GBR: Do you see any conflict between your professional and spiritual roles?

Dr. Oden: Not at all. In fact, I see my roles as almost seamless. I think there’s nothing wrong when a person holds strongly to his or her faith while being a businessperson, a clinician, or whatever. It’s just a matter of understanding the audience you’re with.

GBR: Tell us about your community fairs.

Dr. Oden: We do health fairs and business fairs. Sometimes we focus on the African-American community, or the Latino community, or the Korean-American community.

We try to give voice to the particular community that we’re dealing with. As the CEO of our company, I consider myself to be the Chief Diversity Officer. I also consider myself to be the Chief Ethical Officer.

GBR: That’s fascinating. At a recent Pepperdine gathering, Dr. Ken Blanchard shared that he considers himself to be the chief spiritual leader of his organization. What geographic area does your organization serve?

Dr. Oden: We provide services in Los Angeles, Orange, and San Bernardino counties.

GBR: How is your organization structured?

Dr. Oden: We have a holding company called WATTSHealth Systems. This is a non-profit holding company where we marshal the resources for all the other things that we do. Then we have WATTSHealth Foundation, which is the largest single company. It is also a 501c3 corporation that has two major divisions. One is a managed care organization called UHP Healthcare. This is a federally qualified state licensed managed care organization with about 100,000 members. We provide a full range of health services, plus we have a dental managed care product.

Then we have, under WATTSHealth Foundation, a division called Community Health Programs. That part of WATTS Health Foundation is the direct deliverer of health care and that’s where we started. Community Health Programs includes two federally qualified health centers. Those are primary care health centers where we serve about 50,000 customers. We have about 50 different programs that we offer in a number of locations that range from senior health care services, to AIDS and HIV, and transitional housing for victims of domestic abuse, and substance abuse. We have a school-based health clinic and a women and children’s (WIC) nutritional program. Between the HMO and the community health programs, we serve about 200,000 people.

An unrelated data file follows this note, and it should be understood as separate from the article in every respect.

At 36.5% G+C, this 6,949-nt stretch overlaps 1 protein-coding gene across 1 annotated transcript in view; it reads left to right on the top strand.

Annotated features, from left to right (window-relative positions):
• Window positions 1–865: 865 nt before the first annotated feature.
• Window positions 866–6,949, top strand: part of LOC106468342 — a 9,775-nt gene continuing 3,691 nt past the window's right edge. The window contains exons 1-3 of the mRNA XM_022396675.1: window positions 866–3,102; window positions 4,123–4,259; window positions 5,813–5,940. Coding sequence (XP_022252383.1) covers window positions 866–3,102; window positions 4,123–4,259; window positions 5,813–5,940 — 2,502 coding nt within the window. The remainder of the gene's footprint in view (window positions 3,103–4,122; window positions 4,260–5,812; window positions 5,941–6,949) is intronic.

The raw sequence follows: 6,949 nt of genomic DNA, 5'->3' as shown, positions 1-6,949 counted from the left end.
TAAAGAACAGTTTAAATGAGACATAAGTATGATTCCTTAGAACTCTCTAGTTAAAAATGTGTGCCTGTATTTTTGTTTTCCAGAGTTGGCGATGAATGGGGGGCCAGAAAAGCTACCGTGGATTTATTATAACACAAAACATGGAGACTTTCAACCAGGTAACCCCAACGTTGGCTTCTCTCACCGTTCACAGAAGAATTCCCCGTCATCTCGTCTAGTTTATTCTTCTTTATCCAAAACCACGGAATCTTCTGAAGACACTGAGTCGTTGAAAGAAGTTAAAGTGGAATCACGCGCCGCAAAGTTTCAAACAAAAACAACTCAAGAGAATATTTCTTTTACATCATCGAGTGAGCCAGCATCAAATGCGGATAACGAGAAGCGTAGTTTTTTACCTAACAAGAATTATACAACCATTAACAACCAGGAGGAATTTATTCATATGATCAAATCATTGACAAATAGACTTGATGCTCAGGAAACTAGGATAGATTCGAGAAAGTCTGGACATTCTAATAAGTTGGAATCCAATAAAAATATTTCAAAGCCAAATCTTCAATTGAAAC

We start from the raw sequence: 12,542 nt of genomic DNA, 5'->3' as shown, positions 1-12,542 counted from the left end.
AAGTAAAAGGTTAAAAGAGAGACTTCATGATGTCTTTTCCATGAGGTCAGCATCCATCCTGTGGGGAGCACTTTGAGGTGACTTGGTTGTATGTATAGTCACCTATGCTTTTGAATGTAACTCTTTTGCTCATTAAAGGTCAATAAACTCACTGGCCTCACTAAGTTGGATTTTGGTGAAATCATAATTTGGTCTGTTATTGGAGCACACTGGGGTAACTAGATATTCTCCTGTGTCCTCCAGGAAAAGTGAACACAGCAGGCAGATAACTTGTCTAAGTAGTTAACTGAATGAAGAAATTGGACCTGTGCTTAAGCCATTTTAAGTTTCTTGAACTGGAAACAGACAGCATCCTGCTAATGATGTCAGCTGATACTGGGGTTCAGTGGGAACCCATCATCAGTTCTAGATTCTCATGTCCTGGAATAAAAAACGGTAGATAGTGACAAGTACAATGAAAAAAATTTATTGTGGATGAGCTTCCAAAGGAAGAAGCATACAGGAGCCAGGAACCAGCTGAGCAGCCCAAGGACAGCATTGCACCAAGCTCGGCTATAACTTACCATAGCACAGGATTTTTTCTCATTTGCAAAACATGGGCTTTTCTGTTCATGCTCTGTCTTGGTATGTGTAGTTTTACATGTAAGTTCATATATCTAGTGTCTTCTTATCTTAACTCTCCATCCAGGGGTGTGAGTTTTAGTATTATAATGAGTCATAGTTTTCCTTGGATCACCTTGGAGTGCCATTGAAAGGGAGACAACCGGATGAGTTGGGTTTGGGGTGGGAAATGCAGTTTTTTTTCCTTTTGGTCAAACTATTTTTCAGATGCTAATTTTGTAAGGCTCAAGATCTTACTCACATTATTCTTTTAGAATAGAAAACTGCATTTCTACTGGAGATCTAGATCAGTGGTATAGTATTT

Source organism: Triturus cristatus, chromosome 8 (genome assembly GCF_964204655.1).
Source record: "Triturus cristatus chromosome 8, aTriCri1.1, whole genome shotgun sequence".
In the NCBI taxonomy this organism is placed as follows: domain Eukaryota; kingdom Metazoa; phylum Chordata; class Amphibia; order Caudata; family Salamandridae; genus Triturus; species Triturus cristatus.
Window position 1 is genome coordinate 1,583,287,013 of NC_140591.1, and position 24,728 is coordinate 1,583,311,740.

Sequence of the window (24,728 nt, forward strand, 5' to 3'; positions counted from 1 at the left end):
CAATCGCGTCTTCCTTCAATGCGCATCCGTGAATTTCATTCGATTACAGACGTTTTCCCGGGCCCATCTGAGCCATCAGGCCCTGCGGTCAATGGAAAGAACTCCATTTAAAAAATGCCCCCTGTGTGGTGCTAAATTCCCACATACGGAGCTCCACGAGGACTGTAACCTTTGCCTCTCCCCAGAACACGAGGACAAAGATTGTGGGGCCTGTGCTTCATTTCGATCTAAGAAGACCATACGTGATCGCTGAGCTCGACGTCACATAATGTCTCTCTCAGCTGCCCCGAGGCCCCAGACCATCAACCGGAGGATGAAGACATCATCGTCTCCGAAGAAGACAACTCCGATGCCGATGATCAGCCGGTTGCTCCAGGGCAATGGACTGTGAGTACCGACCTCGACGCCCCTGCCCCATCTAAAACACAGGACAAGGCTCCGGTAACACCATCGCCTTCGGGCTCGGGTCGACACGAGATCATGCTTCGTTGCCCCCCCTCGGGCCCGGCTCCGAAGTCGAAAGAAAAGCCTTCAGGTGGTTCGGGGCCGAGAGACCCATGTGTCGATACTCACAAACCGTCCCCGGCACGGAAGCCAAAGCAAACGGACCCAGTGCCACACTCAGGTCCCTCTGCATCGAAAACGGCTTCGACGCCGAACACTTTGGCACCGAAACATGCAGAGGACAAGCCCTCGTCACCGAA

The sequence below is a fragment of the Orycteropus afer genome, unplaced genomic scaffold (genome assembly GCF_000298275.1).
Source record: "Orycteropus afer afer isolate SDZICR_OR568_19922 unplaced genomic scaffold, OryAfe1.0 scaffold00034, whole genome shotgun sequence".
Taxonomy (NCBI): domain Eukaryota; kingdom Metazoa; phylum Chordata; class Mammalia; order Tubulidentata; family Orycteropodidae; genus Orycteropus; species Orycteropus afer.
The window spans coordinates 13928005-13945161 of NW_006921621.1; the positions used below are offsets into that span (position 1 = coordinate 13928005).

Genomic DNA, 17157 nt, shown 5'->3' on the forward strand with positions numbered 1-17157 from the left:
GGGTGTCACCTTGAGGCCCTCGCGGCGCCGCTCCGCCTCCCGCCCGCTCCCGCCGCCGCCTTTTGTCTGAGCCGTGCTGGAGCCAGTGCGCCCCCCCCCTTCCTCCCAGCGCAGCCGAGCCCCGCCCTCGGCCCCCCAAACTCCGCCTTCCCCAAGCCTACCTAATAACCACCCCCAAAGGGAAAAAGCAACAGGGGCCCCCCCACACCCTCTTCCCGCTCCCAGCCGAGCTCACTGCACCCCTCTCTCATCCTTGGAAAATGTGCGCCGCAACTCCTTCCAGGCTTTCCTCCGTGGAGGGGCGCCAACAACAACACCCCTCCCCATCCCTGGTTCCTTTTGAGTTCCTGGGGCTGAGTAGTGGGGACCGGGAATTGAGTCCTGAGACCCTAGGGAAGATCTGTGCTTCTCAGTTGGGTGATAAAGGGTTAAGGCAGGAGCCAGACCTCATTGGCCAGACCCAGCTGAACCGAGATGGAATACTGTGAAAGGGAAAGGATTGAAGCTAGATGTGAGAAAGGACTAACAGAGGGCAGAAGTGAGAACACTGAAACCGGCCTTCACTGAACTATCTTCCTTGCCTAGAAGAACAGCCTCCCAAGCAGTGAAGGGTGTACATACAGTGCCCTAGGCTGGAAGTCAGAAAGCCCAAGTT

Then we have WATTSHealth Charities, which is a fund development company. We’ve always tried to reach those populations that are on the margin because they are low income, chronically ill or, for some reason, are not receiving mainstream services. We have developed an innovative program of partnering with corporations, foundations, and individuals to raise money to serve these populations.

Our other corporation is a financial services company, which includes Family Savings Bank. We also have a property management company, and we run the Los Angeles Black Business Expo and Trade Show and the South Los Angeles Economic Development Partnership.

The main theme running through these activities is that, if you want to have a healthy community, you have to do more than just write medical prescriptions. You have to impact all the things that impact health including housing, employment, health services, and education. What I got out of Pepperdine was the ability to view the engine of business as the means of doing these other things.

GBR: What do you see as the most important motivations or values in your life?

Dr. Oden: One thing that drives me is the issue of fairness. We’re not a perfect society or people. We have a significant disparity with respect to resources. Clearly, one of my missions in life is to assist those who are on the margins in our society. I’m driven to help make our society and our world fairer and more just. My ultimate motivation is to help the “least of these” in our society and in our world.

GBR: What new ventures are you contemplating for the future?